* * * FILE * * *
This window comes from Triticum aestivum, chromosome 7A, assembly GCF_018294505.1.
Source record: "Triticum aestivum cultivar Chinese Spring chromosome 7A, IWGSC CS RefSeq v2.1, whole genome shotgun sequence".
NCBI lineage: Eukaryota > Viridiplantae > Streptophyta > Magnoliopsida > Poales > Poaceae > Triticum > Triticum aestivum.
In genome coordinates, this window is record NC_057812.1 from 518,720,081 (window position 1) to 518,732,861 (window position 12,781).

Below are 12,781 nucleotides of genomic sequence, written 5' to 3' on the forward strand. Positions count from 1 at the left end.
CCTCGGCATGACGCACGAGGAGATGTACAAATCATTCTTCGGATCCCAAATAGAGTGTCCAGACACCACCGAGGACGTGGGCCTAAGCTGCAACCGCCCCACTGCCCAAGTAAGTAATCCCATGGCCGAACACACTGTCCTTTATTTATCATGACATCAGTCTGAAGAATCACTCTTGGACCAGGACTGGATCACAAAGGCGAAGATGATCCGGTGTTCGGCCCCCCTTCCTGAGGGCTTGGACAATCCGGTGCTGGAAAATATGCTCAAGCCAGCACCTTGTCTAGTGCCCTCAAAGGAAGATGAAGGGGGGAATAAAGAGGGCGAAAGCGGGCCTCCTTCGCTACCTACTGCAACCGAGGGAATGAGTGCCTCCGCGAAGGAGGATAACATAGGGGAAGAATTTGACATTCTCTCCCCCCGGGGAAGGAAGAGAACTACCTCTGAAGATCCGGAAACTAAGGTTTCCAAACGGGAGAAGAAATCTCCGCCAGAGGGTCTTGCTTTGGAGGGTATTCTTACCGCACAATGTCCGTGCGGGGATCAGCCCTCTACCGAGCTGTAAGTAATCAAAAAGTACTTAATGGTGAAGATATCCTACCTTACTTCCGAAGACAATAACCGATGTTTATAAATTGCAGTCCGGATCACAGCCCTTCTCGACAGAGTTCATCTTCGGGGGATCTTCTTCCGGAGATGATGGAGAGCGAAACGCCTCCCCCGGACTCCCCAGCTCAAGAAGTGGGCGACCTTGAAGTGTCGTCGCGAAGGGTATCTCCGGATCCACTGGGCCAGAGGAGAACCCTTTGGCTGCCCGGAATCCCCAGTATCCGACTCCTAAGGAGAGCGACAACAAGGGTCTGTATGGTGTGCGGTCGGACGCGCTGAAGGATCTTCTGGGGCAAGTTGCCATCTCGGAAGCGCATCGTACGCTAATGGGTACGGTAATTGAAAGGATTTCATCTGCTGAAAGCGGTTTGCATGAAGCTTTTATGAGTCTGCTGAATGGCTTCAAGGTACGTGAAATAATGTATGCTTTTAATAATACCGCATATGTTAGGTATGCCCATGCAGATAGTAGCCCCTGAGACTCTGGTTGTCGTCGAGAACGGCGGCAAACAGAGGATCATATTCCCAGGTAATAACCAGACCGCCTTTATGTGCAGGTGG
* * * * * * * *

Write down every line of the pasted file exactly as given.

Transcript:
This window comes from Triticum aestivum, chromosome 7A, assembly GCF_018294505.1.
Source record: "Triticum aestivum cultivar Chinese Spring chromosome 7A, IWGSC CS RefSeq v2.1, whole genome shotgun sequence".
NCBI lineage: Eukaryota > Viridiplantae > Streptophyta > Magnoliopsida > Poales > Poaceae > Triticum > Triticum aestivum.
In genome coordinates, this window is record NC_057812.1 from 518,720,081 (window position 1) to 518,732,861 (window position 12,781).

Below are 12,781 nucleotides of genomic sequence, written 5' to 3' on the forward strand. Positions count from 1 at the left end.
CCTCGGCATGACGCACGAGGAGATGTACAAATCATTCTTCGGATCCCAAATAGAGTGTCCAGACACCACCGAGGACGTGGGCCTAAGCTGCAACCGCCCCACTGCCCAAGTAAGTAATCCCATGGCCGAACACACTGTCCTTTATTTATCATGACATCAGTCTGAAGAATCACTCTTGGACCAGGACTGGATCACAAAGGCGAAGATGATCCGGTGTTCGGCCCCCCTTCCTGAGGGCTTGGACAATCCGGTGCTGGAAAATATGCTCAAGCCAGCACCTTGTCTAGTGCCCTCAAAGGAAGATGAAGGGGGGAATAAAGAGGGCGAAAGCGGGCCTCCTTCGCTACCTACTGCAACCGAGGGAATGAGTGCCTCCGCGAAGGAGGATAACATAGGGGAAGAATTTGACATTCTCTCCCCCCGGGGAAGGAAGAGAACTACCTCTGAAGATCCGGAAACTAAGGTTTCCAAACGGGAGAAGAAATCTCCGCCAGAGGGTCTTGCTTTGGAGGGTATTCTTACCGCACAATGTCCGTGCGGGGATCAGCCCTCTACCGAGCTGTAAGTAATCAAAAAGTACTTAATGGTGAAGATATCCTACCTTACTTCCGAAGACAATAACCGATGTTTATAAATTGCAGTCCGGATCACAGCCCTTCTCGACAGAGTTCATCTTCGGGGGATCTTCTTCCGGAGATGATGGAGAGCGAAACGCCTCCCCCGGACTCCCCAGCTCAAGAAGTGGGCGACCTTGAAGTGTCGTCGCGAAGGGTATCTCCGGATCCACTGGGCCAGAGGAGAACCCTTTGGCTGCCCGGAATCCCCAGTATCCGACTCCTAAGGAGAGCGACAACAAGGGTCTGTATGGTGTGCGGTCGGACGCGCTGAAGGATCTTCTGGGGCAAGTTGCCATCTCGGAAGCGCATCGTACGCTAATGGGTACGGTAATTGAAAGGATTTCATCTGCTGAAAGCGGTTTGCATGAAGCTTTTATGAGTCTGCTGAATGGCTTCAAGGTACGTGAAATAATGTATGCTTTTAATAATACCGCATATGTTAGGTATGCCCATGCAGATAGTAGCCCCTGAGACTCTGGTTGTCGTCGAGAACGGCGGCAAACAGAGGATCATATTCCCAGGTAATAACCAGACCGCCTTTATGTGCAGGTGG